As the vision faded and the presence of the god left him, the priest went to tell His charge to the chiefs. They consulted among themselves and decided to trust Huitzilopochtli, the Protector of Men. “He’s never led us wrong before,” they said. “Even though these things seem impossible, we will trust Him and migrate south. Perhaps we will die, perhaps we will be a glorious empire after all. We will see!”
They gathered their poor possessions and set out from Aztlan, the White Place, a land to the northwest of the place they would eventually call home, Tenochtitlan. They were the seventh and youngest tribe to leave, but they would one day become the greatest of all, the Mexica-Tenochca, Aztecs.
I have discovered online a very interesting classic journal article about Aztec autosacrifice by the esteemed Dr. Zelia Nuttall. Written in 1904, it lacks the benefits of recent scholarship, but it still remains a keystone work in understanding the specific form of autosacrifice that is bloodletting from the ears. Dr. Nuttall provides detailed description and discussion of the various specific forms of ear sacrifice, accompanied by extensive translation from numerous codices and photographs of pictorial depictions of this type of penance. If you are interested in learning more about how the Aztecs traditionally performed ear sacrifice, I strongly recommend following the link to read the article. Even better, as it is in the public domain, the full text is available to download as a PDF through Google Books!
Some highlights of this article are discussions of the close association of ear autosacrifice with the gods Tezcatlipoca, Mixcoatl, Huitzilopochtli, and Quetzalcoatl. Of particular interest during this veintana of Quecholli is the description of a special type of autosacrifice attributed to Mixcoatl, the God of the Hunt. The article includes several forms of ear sacrifice linked to specific veintanas, including Quecholli and Panquetzaliztli. Additionally, it describes a sacrifice offered on the day Nahui Ollin, the daysign of the current Sun, the Sun Four Movement.
Also interesting is Dr. Nuttall’s analysis of the jaguar/ocelot imagery surrounding Tezcatlipoca and his connection to the constellation Citlal-Xonecuilli, which is known today as either Ursa Major or Minor (a little help on which one, Shock?). [Edit — It’s Ursa Major. Thanks, Shock!] Instead of a bear, the Aztecs saw the constellation as a jaguar and a symbol of Tezcatlipoca. It reminded them of the time when Tezcatlipoca, acting as the First Sun, was chased from the sky by Quetzalcoatl and descended to Earth in the form of a great jaguar to devour the giants, the first people. That is why the constellation seems to swoop from its peak in the sky down to the horizon, reenacting this myth every day in the night sky.
My only irritation with this article is a few points where the good doctor strays from proper anthropological neutrality to make disparaging comments about the practice of autosacrifice, and to congratulate the Spaniards on stamping it out. I’ll admit it, I do derive a certain sly pleasure in discussing it here so that it’s not forgotten!
One of the core cycles of myth belonging to the Aztecs is the multipart epic of how they went from their humble beginning as an obscure band of nomads to the lords of Tenochtitlan and the founders of a great empire, all under Huitzilopochtli’s watchful eye. In honor of the festival months of Quecholli (beginning today) and Panquetzaliztli, the veintanas celebrating the Chichimec past and the god who led them to glory, I will be kicking off a special storytelling event. Over the course of November and first week of December, I will be retelling the highlights of the series of legends that comprise this important saga of the Mexica-Tenochca people.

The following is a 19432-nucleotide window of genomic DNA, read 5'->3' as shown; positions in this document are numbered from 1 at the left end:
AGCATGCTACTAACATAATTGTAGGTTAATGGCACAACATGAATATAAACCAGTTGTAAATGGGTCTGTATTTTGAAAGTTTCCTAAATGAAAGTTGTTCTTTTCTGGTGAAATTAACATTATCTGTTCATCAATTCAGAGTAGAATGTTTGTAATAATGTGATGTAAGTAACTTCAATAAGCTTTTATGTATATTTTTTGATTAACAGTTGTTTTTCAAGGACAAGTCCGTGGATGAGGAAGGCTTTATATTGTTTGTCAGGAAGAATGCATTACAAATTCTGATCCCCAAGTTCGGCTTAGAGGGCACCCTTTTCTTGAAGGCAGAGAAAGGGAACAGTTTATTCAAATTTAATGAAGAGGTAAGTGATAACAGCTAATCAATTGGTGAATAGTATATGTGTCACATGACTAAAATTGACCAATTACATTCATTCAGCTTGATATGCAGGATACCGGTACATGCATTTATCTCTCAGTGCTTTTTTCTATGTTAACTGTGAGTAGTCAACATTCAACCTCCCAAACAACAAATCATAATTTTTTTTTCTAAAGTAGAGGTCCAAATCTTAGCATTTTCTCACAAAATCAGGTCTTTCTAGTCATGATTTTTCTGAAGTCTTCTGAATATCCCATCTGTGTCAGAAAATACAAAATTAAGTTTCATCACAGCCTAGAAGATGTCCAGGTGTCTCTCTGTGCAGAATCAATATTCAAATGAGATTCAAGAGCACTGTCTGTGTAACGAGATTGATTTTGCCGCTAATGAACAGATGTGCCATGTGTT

The basic timeline of the Foundation Cycle starts with the big entrance of Huitzilopochtli onto the scene with the Battle of Coatepec. I’ve already posted that one, and I recommend checking it out if you haven’t read it yet, as it sets the stage for things to come.
Once Huitzilopochtli’s arrived, He picks out the Mexica as His own favorite tribe and calls them to leave their ancestral homelands in the north and begin their migration south, deep into the Anahuac Valley. He promises to guard them and guide them to a new home, a place where they will found a mighty empire. They trust in Him and head out, overcoming both human and divine opponents until they eventually reach the place where the eagle perches on the nopal cactus, eating a heart — the sign that they have finally found their new home… Tenochtitlan.
I came across a lovely little hoard of traditional Aztec poems, prayers, and songs the other night. These were originally recored in Ruiz de Alarcon’s 1629 work, Tratado de las supersticiones y costumbres gentílicas que oy viven entre los indios naturales desta Nueva Espana, commonly referred to as “Treatise on Heathen Superstitions” for short in English. For example, he’s posted prayers for safe travel, for love, and even a myth in song about Xochiquetzal and the Scorpion. Professor Joseph J. Fries of Pacific Lutheran University is the person who has generously posted these precious literary treasures, and he includes a bit of commentary as well. Thank you, Dr. Fries!
I’m in a storytelling mood again, so I think it’s time for the legend about Huitzilopochtli’s miraculous birth and His battle at Coatepec against Coyolxauhqui and the Centzon Huitznahua. My version of the tale follows the most common form quite closely, as there don’t seem to be many variants of this one that need to be dealt with. As a bonus, I included a photo of the famous Coyolxauhqui Stone that was located at the foot of Huitzilopochtli’s side of the Templo Mayor in Tenochtitlan, a structure that retold this particular myth in stone.
The Battle Of Coatepec: Huitzilopochtli Defeats the Moon and Stars
As told by Cehualli
Long ago, before the foundations of Tenochtitlan were laid, the great goddess Coatlicue, “She With The Snake Skirt,” was living peacefully at Coatepec. One day, She was sweeping Her home as She always did, when a peculiar sight greeted her. A little ball of beautiful feathers was drifting down from the sky towards Her.